The use of soil evidence to identify an unknown location is a powerful tool to determine the provenance of an item in an investigation. We are particularly interested in the use of these indicators in nuclear forensic cases, whereby identification of locations associated with for example, a smuggled nuclear material, may be used to indicate the provenance of a find. The use of soil evidence to identify an unknown location relies on understanding and predicting how soils vary in composition depending on their geological / geographical setting. In this study, compositional links between the mineralogy of forty soils and the underlying bedrock geology were established. The soil samples were collected from locations with broadly similar climate and land use across a range of geological settings in a ‘test bed’ 3500 km2 area of South West England. In this region, the soils formed through chemical weathering of the bedrock, representing a worst case for this type of forensic geolocation due to the high degree of alteration of the parent rock during soil formation. The mineralogy was quantified using automated SEM-EDX analysis. The soil mineralogy and texture are consistent with the underlying geology as indicated by regional-scale geological mapping.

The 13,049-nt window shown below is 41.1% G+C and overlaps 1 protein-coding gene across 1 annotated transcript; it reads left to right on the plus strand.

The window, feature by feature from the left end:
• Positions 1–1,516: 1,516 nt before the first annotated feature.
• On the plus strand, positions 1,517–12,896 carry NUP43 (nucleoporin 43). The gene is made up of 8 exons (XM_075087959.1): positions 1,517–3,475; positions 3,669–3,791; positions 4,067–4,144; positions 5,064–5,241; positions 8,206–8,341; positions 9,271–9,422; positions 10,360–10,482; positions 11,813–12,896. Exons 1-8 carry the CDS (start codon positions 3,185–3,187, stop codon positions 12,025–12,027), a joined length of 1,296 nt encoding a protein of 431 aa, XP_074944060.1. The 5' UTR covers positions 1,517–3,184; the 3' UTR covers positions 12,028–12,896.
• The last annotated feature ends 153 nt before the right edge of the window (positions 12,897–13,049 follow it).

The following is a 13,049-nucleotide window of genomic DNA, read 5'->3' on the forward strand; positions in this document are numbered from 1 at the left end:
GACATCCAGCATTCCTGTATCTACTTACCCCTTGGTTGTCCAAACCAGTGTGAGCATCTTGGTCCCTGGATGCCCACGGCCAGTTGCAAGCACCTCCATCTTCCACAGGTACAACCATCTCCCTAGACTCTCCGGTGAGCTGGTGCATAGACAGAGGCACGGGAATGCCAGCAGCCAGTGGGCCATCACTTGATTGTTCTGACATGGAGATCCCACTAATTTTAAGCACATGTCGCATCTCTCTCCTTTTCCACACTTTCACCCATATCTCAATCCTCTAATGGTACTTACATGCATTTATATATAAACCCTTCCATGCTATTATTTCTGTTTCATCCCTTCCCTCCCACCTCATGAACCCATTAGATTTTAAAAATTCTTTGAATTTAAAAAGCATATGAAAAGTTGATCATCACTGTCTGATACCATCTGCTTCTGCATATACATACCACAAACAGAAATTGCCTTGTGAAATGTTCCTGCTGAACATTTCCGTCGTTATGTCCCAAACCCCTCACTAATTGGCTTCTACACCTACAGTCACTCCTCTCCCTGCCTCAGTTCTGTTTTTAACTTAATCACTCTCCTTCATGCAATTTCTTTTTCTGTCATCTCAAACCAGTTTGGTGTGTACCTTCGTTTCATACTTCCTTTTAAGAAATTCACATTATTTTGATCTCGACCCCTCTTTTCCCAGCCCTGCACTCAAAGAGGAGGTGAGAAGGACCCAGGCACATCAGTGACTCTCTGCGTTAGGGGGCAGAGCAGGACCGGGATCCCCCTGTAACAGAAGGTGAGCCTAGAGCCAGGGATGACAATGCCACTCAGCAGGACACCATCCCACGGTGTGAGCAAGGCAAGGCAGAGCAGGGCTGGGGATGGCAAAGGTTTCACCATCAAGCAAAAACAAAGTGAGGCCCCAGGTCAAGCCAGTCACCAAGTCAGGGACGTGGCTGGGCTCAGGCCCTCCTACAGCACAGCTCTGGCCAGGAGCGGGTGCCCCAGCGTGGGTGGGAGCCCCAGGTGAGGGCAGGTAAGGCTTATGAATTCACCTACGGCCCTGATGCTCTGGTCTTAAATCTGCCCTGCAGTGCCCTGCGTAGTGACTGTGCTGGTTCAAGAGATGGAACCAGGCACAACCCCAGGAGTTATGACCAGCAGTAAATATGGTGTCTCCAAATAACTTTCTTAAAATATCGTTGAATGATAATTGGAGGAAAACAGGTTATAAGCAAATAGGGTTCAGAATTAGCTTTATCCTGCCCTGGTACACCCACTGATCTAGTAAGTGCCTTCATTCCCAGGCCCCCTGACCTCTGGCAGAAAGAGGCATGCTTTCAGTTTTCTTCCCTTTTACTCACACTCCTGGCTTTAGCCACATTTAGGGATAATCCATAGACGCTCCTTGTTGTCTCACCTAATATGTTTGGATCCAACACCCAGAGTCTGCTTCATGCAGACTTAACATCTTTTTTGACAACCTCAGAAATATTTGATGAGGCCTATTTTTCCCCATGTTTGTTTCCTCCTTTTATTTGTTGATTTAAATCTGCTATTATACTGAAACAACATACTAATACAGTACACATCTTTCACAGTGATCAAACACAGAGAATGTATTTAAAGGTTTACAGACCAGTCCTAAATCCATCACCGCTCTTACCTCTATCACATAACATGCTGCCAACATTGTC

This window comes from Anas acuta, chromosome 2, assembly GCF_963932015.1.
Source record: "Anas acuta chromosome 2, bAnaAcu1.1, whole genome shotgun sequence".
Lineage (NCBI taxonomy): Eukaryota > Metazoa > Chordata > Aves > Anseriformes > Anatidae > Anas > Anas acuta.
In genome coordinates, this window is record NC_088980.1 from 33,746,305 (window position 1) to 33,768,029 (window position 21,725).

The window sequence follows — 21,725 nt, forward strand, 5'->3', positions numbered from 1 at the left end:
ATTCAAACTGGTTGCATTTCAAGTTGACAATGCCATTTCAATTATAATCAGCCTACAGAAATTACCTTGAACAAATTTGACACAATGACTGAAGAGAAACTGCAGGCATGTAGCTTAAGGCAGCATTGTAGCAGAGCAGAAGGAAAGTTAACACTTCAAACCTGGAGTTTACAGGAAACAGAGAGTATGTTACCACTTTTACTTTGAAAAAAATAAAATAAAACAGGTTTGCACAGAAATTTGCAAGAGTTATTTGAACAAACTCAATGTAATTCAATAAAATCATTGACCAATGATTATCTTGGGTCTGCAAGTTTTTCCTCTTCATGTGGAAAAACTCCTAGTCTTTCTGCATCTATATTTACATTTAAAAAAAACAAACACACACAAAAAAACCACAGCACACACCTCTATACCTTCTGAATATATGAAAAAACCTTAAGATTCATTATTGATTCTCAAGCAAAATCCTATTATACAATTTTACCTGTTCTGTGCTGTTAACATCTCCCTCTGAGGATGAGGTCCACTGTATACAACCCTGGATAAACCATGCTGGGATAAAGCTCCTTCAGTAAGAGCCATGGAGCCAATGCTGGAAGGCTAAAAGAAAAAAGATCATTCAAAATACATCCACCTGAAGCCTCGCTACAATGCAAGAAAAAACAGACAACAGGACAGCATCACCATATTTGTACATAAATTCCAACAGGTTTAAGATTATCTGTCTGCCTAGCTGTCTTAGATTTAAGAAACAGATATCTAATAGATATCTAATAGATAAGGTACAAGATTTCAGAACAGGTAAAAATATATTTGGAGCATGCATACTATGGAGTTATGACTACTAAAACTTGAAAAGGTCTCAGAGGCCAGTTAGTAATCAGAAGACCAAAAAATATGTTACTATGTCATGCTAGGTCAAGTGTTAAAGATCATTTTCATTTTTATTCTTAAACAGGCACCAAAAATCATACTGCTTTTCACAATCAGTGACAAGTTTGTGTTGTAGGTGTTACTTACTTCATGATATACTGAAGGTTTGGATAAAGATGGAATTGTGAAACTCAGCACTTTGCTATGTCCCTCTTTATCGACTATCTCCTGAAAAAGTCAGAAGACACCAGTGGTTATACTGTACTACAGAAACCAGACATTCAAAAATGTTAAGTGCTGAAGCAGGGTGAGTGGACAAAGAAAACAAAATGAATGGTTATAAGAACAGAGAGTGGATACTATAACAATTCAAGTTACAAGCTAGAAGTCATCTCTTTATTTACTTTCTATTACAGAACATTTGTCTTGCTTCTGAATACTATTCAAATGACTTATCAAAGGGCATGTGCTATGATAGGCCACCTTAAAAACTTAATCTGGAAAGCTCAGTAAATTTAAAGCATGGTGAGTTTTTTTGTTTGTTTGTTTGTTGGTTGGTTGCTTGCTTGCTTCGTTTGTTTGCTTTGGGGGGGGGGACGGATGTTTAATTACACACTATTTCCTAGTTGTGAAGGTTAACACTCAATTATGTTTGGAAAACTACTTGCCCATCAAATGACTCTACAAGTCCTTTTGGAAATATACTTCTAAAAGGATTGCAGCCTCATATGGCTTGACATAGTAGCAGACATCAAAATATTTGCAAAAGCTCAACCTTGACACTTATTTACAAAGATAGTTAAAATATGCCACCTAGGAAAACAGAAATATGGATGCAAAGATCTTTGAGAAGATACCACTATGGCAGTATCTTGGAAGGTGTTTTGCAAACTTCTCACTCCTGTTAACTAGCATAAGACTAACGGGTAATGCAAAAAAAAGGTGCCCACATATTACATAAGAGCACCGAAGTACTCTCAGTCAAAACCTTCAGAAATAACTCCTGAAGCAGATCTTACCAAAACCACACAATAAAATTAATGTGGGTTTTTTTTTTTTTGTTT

|Enw||Geological Society Special Publications|
|Cyhoeddwr||Geological Society of London|